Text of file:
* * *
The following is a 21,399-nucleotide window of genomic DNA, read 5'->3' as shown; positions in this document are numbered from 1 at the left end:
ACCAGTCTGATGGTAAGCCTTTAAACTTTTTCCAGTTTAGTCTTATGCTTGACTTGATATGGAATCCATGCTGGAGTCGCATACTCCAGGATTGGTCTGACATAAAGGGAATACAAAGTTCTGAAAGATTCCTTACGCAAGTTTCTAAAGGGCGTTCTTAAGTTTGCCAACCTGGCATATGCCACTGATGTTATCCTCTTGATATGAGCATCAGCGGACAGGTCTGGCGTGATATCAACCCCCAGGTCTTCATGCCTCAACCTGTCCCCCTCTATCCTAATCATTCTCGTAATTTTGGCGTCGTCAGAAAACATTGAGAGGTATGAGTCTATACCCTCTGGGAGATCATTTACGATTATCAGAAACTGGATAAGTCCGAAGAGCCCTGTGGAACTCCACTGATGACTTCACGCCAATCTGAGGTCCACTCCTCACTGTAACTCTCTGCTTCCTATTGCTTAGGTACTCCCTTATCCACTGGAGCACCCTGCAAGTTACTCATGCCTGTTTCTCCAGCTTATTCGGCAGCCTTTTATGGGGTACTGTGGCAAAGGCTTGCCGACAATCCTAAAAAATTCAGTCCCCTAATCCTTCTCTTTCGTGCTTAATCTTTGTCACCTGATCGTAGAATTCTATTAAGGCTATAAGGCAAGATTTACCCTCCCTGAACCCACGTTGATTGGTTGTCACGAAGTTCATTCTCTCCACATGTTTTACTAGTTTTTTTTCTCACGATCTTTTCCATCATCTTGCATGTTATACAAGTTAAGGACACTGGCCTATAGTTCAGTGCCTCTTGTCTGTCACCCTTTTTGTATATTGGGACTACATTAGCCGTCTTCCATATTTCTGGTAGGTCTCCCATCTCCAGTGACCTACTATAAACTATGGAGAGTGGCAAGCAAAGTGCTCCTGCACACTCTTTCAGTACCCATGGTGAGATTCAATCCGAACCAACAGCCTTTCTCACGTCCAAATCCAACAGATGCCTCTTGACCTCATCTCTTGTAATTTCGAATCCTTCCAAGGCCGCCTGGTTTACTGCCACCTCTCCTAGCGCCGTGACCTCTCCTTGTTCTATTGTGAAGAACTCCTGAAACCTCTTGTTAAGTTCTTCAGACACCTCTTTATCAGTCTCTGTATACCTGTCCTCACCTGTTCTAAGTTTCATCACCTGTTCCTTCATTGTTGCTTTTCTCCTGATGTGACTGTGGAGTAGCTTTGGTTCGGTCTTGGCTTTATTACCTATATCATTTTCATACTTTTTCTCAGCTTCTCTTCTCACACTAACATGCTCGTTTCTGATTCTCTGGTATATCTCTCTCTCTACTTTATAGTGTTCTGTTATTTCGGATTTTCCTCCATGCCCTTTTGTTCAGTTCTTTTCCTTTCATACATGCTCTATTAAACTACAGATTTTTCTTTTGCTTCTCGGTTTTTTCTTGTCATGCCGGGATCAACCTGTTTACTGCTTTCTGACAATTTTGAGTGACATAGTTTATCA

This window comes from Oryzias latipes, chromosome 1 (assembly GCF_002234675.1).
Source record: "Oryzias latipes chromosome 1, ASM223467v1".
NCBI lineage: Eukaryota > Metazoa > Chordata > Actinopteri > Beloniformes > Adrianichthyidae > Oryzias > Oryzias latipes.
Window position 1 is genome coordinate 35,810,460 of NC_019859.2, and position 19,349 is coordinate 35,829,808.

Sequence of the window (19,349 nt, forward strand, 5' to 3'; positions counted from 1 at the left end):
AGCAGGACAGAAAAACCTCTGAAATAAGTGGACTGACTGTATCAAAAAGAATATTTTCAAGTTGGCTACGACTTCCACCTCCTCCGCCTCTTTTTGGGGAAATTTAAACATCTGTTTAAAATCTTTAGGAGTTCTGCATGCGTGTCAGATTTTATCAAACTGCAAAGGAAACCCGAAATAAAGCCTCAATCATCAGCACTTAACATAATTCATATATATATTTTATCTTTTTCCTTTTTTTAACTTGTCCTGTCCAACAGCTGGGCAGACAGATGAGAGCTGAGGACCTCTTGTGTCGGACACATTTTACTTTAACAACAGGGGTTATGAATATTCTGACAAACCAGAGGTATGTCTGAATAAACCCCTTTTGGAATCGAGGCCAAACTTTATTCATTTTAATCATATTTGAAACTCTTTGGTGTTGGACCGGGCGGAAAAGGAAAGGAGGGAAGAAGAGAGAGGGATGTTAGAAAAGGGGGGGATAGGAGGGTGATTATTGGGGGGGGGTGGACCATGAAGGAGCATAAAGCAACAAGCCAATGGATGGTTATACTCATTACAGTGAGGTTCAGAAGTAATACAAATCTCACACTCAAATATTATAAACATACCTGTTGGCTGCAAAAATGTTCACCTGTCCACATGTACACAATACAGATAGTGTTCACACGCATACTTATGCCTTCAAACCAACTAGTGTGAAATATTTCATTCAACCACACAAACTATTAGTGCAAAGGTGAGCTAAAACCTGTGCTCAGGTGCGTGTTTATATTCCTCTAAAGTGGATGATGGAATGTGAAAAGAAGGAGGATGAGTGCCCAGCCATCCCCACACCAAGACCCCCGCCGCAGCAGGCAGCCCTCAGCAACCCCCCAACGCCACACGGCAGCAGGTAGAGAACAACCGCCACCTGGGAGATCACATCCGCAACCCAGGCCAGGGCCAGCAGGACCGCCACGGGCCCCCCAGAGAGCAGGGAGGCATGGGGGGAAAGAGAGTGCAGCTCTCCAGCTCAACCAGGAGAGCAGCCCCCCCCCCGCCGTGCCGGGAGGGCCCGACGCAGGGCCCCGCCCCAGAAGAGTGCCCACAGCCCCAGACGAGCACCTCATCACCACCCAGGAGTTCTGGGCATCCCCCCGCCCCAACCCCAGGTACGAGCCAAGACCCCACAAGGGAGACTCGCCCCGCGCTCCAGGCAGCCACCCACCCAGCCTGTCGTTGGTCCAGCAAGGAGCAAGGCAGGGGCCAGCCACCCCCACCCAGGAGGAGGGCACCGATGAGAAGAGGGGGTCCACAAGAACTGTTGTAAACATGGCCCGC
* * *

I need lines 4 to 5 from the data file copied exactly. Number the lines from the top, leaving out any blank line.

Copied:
Source record: "Oryzias latipes chromosome 1, ASM223467v1".
NCBI lineage: Eukaryota > Metazoa > Chordata > Actinopteri > Beloniformes > Adrianichthyidae > Oryzias > Oryzias latipes.